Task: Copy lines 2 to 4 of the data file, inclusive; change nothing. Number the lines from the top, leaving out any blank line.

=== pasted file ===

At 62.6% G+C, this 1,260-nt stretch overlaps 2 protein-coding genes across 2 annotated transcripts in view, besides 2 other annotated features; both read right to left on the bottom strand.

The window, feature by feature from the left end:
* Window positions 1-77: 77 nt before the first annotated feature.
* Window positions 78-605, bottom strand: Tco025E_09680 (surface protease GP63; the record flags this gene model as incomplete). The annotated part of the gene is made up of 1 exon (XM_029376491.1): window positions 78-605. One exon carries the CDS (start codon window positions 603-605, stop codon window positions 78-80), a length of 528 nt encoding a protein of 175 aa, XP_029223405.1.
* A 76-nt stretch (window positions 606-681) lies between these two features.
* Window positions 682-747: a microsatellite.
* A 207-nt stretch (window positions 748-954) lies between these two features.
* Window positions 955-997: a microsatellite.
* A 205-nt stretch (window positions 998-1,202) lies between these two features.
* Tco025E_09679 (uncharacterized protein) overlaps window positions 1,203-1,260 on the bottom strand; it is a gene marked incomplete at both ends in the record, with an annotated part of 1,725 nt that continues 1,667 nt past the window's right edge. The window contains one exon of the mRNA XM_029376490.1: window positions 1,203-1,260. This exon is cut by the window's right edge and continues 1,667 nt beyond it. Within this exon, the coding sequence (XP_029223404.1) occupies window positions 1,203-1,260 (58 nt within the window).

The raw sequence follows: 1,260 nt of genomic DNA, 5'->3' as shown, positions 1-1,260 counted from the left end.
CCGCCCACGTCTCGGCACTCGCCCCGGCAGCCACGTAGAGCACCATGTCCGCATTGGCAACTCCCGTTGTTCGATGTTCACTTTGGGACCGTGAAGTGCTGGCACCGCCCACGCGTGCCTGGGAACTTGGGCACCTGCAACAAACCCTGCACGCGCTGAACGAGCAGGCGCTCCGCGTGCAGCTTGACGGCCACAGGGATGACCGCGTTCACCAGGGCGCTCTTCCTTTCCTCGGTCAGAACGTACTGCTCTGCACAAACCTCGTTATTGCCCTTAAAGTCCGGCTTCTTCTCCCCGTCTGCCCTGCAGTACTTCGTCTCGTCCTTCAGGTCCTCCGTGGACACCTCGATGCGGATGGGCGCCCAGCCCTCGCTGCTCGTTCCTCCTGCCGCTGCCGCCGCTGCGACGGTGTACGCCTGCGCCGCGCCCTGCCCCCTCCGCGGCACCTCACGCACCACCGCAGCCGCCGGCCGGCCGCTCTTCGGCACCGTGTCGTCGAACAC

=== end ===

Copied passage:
The window, feature by feature from the left end:
* Window positions 1-77: 77 nt before the first annotated feature.
* Window positions 78-605, bottom strand: Tco025E_09680 (surface protease GP63; the record flags this gene model as incomplete). The annotated part of the gene is made up of 1 exon (XM_029376491.1): window positions 78-605. One exon carries the CDS (start codon window positions 603-605, stop codon window positions 78-80), a length of 528 nt encoding a protein of 175 aa, XP_029223405.1.